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Sengzhao (or Seng-Chao) (Chinese: 僧肇; pinyin: Sēngzhào; Wade–Giles: Seng-chao; Japanese: 僧肇, Sōjō; 384–414)[1] was a Chinese Buddhist philosopher from Later Qin around 384-417 at Chang'an. Born to a poor family in Jingzhao, he acquired literary skills, apparently including the capacity to read Pali, and became a scribe. This exposed him to a variety of uncommon documents. He was influenced by Taoists, Laozi and Zhuangzi.,[2] and although we are told he enjoyed Lao Tzu’s Dotokyu-kyo (Tao-te ching), he was overjoyed when he discovered the Vimalakirti Sutra. This encounter transformed his life and he became a Buddhist. He was known as being among the ablest of the disciples of Kumārajīva.[3]

Seng-Chao (also known as Sojo) was recognized as a both a scholar of high skill and someone of profound understanding relating to religious matters. He was involved in translating Indian treatises, which formed the only source of study for early Chinese Mādhyamika Buddhism. He also authored a small number of texts, but is famous for the book Zhaolun. Its chapters are as follows: Things Do Not Shift, Non-Absolute Emptiness, Prajna Is Without Dichotomizing Knowledge, and Nirvana Is Without Conceptualization.[4]

One of the literary works attributed to him by Zenkei Shibayama, Hozo-ron, contains a chapter on a specific distinction which holds between “ri” ( silence, entering, negation, oneness, fundamental equality), or ‘separateness’, and “bi” (speaking, emerging, affirmation, differentiation, phenomenon), or ‘subtle’. This formulation is part of the Zen Koan Abandon Words and Speaking in the Mummonkan:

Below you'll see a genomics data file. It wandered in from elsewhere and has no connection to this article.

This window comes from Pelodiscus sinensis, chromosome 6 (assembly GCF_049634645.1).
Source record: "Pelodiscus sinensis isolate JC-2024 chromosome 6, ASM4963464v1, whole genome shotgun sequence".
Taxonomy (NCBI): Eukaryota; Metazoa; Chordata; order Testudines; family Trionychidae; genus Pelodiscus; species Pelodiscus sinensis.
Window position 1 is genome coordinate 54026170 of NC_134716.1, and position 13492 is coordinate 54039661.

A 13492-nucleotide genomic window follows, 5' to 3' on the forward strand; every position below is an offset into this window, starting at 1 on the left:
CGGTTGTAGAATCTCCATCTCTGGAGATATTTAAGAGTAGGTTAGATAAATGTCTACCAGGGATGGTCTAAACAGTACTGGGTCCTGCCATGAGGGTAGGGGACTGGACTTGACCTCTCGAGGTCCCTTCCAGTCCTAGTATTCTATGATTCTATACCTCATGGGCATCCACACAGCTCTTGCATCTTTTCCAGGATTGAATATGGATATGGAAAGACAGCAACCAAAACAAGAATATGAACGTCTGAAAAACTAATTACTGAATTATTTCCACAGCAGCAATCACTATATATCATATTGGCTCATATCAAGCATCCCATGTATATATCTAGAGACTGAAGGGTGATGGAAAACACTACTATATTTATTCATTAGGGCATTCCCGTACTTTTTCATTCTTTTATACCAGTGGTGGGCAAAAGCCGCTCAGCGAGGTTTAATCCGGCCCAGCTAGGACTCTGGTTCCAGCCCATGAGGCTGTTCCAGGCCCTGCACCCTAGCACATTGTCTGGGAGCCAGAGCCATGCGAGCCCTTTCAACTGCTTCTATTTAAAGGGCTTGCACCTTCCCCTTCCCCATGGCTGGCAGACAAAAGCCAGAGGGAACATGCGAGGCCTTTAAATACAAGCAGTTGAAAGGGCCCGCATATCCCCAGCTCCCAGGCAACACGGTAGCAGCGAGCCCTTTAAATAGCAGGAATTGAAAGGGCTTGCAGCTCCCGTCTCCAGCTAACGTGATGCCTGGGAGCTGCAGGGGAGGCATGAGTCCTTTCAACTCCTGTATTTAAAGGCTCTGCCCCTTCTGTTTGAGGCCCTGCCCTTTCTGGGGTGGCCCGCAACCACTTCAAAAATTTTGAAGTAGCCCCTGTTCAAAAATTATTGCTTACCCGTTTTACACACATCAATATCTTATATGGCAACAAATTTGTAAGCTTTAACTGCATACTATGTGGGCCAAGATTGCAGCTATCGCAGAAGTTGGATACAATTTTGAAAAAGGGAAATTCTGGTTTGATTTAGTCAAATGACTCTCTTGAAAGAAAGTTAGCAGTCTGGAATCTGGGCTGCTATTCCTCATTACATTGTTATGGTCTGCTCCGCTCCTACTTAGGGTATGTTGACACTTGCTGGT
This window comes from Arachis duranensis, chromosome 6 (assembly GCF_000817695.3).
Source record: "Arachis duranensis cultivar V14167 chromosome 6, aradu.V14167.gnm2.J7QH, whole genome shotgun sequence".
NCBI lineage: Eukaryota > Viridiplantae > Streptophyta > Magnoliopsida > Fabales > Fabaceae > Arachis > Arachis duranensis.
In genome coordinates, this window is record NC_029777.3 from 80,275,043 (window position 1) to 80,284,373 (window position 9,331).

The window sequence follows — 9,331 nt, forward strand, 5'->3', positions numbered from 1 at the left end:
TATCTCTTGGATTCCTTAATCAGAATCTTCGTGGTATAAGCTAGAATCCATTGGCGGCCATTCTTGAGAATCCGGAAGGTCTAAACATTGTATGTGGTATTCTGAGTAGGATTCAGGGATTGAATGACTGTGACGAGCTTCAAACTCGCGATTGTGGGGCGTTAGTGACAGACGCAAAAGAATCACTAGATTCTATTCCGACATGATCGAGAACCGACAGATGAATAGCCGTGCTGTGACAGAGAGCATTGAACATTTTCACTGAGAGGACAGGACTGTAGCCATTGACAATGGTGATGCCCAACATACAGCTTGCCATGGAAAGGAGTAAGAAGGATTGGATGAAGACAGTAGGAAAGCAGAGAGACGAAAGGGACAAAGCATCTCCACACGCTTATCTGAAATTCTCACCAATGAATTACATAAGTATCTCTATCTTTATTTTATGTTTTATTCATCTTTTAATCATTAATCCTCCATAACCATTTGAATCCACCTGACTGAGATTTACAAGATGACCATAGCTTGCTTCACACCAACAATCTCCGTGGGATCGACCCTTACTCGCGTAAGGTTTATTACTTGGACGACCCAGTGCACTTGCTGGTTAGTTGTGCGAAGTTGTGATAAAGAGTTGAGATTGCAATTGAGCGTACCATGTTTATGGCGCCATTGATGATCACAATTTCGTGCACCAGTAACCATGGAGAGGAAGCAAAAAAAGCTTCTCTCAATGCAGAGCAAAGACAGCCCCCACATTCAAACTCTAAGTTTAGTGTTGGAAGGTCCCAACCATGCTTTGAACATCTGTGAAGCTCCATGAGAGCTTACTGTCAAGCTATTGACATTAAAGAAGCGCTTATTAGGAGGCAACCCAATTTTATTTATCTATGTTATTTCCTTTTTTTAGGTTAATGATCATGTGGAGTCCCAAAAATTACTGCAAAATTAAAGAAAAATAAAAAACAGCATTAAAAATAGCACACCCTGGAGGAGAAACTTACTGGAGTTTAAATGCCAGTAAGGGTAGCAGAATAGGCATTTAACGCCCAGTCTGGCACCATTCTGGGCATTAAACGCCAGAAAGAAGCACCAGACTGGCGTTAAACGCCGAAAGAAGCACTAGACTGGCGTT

“A monk once asked Master Fuketsu, “Both speaking and silence are concerned with ri-bi relativity. How can we be free and nontransgressing?”

Master Fuketsu replied: “How fondly I remember Konan in March! The partridges are calling, and the flowers are fragrant.”[3]

He is mentioned in the Memoirs of Eminent Monks.

Sengzhao criticized earlier Chinese Buddhist schools for believing in being or non-being. He concluded that all dharmas are empty.[citation needed]


He composed a series of treatises under the name Zhao Lun, which was translated into English as The Book of Chao by Walter Liebenthal.[5]


  1. ^ Chan, Wing-tsit (translated and compiled). A Source Book in Chinese Philosophy. Princeton, NJ: Princeton University Press, 1963: 343.
  2. ^ Chan, Wing-tsit (translated and compiled). A Source Book in Chinese Philosophy. Princeton, NJ: Princeton University Press, 1963: 344.
  3. ^ a b Shibayama, Zenkei (2000). The Gateless Barrier: Zen Comments on the Mummonkon. Shambhala. pp. 176–177. ISBN 1-57062-726-6. 
  4. ^ "Sengzhao (Seng-Chao) | Internet Encyclopedia of Philosophy". Retrieved 2017-02-09. 
  5. ^ Liebenthal, Walter (translated). Chao lun; the treatises of Sengzhao. A translation with introduction, notes, and appendices, 2nd edition. Hong Kong: Hong Kong University Press; sold by the Oxford University Press, New York, 1968.

Further reading[edit]

  • Robinson, Richard H. (Oct. 1958 - Jan. 1959). Mysticism and Logic in Seng-Chao's Thought, Philosophy East and West 8 (3/4), 99-120

External links[edit]

  • Sengzhao, by Jeffrey Dippmann, Internet Encyclopedia of Philosophy